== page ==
Aside from part-time jobs in a games shop and an apple orchard, I’ve always worked in public and community sectors – so in terms of business savvy, I’m what you might call a babe-in-the-woods. In fact, I have a fairly strong aversion to capitalism because by definition it promotes exploitation (of the earth’s resources and people) and injustice.
However… it’s the system we have, and I am in it, so if I want to make a positive contribution to the world I can’t just hang round on the edges. I must endeavour to use the system against itself. Yeah, it would have been better to have recognised that decades ago.
Ever since I adopted a mission to empower people to sense the connection, I’ve struggled with the business side of the venture – logistically but also… philosophically. (Total woods-babe, see?) So when I heard about the inaugural Purpose do, I was keen to go to see if I couldn’t imbibe a business brain – and philosophical appeasement, to boot – from a crowd of care-ful capitalists.
And it was good! I have a pathologically low stamina for large-scale events but I felt fine almost all the way through this one. (It wasn’t until I was about to leave the after-party that I lost the power of coherent speech.) I’m not sure what made this conference so easy for me to appreciate. It may have been Wildwon‘s superb, detailed planning (beyond the great program):
- actually beautiful nametags
- charming and always accessible volunteer staff
- music to accompany each new speaker’s approach to the stage
- perpetual coffee (thanks to this right-on bank) in a reusable gift cup-to-keep)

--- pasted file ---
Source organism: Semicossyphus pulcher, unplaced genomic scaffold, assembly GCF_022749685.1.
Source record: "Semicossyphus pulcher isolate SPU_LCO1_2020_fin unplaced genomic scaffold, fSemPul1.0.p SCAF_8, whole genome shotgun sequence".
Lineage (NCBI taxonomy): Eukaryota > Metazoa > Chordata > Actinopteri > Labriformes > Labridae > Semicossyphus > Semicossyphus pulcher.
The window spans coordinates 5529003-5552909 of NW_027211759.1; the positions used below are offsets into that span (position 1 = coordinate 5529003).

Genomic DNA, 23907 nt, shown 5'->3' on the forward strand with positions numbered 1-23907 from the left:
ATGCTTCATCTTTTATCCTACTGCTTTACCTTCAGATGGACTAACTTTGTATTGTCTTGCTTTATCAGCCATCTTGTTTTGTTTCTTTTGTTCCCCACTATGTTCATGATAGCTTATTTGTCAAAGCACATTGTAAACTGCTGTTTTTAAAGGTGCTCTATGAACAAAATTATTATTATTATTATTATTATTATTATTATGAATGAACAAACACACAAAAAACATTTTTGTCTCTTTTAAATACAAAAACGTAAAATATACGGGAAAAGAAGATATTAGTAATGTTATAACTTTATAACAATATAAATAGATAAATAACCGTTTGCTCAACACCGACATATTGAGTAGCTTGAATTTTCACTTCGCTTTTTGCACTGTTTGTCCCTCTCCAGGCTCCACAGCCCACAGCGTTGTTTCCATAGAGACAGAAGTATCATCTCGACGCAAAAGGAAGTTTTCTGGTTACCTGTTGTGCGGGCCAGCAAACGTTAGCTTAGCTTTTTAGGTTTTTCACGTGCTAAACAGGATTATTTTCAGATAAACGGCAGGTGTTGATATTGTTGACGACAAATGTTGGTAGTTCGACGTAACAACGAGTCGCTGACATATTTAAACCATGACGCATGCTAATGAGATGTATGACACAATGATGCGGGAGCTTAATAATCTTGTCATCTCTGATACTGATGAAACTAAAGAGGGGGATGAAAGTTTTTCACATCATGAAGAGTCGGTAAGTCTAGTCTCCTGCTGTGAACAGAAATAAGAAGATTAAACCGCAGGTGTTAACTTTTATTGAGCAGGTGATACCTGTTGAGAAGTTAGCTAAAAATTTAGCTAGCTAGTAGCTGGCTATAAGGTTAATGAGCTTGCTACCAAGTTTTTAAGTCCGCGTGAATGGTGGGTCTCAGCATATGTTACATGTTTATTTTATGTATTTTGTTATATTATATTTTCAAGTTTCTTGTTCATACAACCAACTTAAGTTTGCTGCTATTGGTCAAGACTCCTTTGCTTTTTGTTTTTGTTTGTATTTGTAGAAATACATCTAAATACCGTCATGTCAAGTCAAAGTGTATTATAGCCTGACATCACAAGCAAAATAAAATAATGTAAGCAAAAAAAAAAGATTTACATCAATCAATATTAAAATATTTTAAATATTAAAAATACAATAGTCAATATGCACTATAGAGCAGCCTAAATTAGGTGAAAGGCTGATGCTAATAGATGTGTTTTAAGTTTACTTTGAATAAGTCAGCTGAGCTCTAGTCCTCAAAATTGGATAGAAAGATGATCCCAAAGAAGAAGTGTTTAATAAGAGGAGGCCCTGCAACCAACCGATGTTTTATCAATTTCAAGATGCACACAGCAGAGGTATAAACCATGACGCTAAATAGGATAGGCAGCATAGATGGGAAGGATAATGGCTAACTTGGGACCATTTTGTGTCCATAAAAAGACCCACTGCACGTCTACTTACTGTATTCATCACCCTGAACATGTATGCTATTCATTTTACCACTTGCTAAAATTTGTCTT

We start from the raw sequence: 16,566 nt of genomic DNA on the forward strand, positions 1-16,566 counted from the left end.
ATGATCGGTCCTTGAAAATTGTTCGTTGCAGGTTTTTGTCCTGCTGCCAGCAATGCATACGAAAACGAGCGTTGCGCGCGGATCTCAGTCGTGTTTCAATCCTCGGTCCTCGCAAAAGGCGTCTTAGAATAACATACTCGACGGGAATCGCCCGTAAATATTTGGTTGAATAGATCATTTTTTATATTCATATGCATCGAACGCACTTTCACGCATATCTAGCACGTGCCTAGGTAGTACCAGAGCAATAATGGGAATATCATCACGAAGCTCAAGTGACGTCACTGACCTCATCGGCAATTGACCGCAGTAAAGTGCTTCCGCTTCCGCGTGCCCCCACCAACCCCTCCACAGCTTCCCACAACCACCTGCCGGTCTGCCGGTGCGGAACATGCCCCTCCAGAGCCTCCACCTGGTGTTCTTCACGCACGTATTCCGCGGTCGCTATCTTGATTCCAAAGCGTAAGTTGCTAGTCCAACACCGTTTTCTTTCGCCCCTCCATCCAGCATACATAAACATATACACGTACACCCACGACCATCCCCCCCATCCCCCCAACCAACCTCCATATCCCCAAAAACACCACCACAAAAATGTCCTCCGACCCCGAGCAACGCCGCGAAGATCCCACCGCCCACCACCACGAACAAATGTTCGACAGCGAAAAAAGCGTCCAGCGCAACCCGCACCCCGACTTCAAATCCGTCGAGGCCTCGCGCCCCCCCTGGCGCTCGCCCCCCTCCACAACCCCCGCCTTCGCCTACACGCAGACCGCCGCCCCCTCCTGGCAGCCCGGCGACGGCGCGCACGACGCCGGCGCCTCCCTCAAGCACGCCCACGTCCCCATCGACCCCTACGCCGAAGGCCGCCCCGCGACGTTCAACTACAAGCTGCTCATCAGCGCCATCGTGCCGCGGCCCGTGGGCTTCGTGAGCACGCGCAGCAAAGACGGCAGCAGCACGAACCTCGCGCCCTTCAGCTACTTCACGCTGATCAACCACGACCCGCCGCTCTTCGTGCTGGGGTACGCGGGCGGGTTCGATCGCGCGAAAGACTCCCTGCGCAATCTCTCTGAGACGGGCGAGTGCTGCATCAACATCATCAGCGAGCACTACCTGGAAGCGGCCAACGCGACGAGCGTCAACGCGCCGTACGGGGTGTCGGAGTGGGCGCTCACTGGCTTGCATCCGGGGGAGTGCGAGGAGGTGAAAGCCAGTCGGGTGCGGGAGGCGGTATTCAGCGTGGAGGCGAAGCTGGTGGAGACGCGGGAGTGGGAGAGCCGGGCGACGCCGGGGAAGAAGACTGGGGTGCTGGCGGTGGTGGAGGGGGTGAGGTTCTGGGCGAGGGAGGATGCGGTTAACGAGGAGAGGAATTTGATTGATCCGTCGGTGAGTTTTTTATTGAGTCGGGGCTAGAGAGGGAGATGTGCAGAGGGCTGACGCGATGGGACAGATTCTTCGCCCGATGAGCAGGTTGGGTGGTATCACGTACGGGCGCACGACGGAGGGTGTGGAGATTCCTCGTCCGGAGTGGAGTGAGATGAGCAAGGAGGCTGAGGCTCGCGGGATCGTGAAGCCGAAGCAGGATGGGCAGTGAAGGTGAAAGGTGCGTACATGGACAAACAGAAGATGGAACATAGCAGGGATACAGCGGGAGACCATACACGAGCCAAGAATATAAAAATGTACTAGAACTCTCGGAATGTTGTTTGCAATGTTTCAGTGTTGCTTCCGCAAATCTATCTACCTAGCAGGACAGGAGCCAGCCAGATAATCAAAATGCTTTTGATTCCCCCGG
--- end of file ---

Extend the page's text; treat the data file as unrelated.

- frog and bird calls in the bathrooms
Or it may have been Matt Wicking‘s creative audience manipulation:
- a crowdsourced aural rainstorm
- metaphorical status updates
- a two-minute dance party
Or perhaps it was the fact that everyone there was present in part because they care about being a decent human.
As well as enjoying the experience it was a great conference for me in terms of affirming and (the best part) challenging my sense of how the world works. Here are eight lessons I shared over Twitter:
- Procurement contracts are a great untapped tool for social change. @socialtradersAU
- Crowdfunding works best where the impact of the work is direct, and its success depends on manyMANY hours of effort. @tomjd
- “People don’t want to be weighed down with reason.” They want to *feel good*. @powershopAus
- “Be 100% yourself.” I think it was the sage @audetteexel who said that.
- A bonsai cutting will survive in open ground; but if you replant the whole tree it will die. @minds_at_work
- In the forced stillness of prison, people learn to perceive anew – to innovate. @thisiskyramaya Take that,
- A gem from @marquelawyers: radical trust yields a return that is exponential.
- “Incentives *contaminate* intrinsic motivations.” @drjasonfox
Yep, the speakers were consistently excellent as well. In short, the Purpose do was a beautiful and engrossing cradle for me to grow a little bit, both personally and professionally.